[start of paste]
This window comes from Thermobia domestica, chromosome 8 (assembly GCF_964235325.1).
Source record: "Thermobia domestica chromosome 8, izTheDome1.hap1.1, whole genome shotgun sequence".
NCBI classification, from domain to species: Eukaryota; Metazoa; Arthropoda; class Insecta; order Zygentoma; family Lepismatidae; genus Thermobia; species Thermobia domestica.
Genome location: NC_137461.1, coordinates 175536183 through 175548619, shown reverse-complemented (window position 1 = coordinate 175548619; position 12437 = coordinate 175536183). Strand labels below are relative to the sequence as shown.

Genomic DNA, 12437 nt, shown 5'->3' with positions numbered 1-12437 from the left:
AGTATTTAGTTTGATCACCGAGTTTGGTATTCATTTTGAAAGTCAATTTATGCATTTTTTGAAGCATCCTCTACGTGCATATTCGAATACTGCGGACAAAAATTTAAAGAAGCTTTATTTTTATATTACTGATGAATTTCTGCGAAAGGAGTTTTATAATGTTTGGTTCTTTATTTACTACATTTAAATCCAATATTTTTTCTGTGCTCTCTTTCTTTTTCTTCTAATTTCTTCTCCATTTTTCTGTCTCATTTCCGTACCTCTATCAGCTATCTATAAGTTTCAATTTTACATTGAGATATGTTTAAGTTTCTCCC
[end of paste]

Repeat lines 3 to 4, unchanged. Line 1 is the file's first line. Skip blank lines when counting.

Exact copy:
NCBI classification, from domain to species: Eukaryota; Metazoa; Arthropoda; class Insecta; order Zygentoma; family Lepismatidae; genus Thermobia; species Thermobia domestica.
Genome location: NC_137461.1, coordinates 175536183 through 175548619, shown reverse-complemented (window position 1 = coordinate 175548619; position 12437 = coordinate 175536183). Strand labels below are relative to the sequence as shown.